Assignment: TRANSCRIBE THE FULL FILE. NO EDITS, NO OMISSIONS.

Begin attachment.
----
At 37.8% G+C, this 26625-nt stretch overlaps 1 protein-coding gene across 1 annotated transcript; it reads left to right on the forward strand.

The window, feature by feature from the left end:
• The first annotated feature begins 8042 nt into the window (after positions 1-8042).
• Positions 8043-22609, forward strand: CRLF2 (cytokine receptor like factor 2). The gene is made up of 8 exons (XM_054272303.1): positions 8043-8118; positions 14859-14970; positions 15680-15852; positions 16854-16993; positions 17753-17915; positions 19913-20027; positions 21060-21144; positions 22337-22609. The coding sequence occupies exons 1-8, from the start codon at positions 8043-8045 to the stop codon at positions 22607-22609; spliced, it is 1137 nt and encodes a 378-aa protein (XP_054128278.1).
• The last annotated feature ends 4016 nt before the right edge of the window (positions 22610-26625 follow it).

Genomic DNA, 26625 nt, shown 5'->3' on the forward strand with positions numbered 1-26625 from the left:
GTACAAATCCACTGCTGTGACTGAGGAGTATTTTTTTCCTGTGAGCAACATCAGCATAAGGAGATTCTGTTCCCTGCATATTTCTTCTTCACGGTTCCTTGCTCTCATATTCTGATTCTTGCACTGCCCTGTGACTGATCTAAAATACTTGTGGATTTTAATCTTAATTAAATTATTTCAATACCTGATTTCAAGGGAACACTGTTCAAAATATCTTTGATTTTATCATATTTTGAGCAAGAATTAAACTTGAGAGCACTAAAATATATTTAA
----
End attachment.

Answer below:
At 37.8% G+C, this 26625-nt stretch overlaps 1 protein-coding gene across 1 annotated transcript; it reads left to right on the forward strand.

The window, feature by feature from the left end:
• The first annotated feature begins 8042 nt into the window (after positions 1-8042).
• Positions 8043-22609, forward strand: CRLF2 (cytokine receptor like factor 2). The gene is made up of 8 exons (XM_054272303.1): positions 8043-8118; positions 14859-14970; positions 15680-15852; positions 16854-16993; positions 17753-17915; positions 19913-20027; positions 21060-21144; positions 22337-22609. The coding sequence occupies exons 1-8, from the start codon at positions 8043-8045 to the stop codon at positions 22607-22609; spliced, it is 1137 nt and encodes a 378-aa protein (XP_054128278.1).
• The last annotated feature ends 4016 nt before the right edge of the window (positions 22610-26625 follow it).

Genomic DNA, 26625 nt, shown 5'->3' on the forward strand with positions numbered 1-26625 from the left:
GTACAAATCCACTGCTGTGACTGAGGAGTATTTTTTTCCTGTGAGCAACATCAGCATAAGGAGATTCTGTTCCCTGCATATTTCTTCTTCACGGTTCCTTGCTCTCATATTCTGATTCTTGCACTGCCCTGTGACTGATCTAAAATACTTGTGGATTTTAATCTTAATTAAATTATTTCAATACCTGATTTCAAGGGAACACTGTTCAAAATATCTTTGATTTTATCATATTTTGAGCAAGAATTAAACTTGAGAGCACTAAAATATATTTAA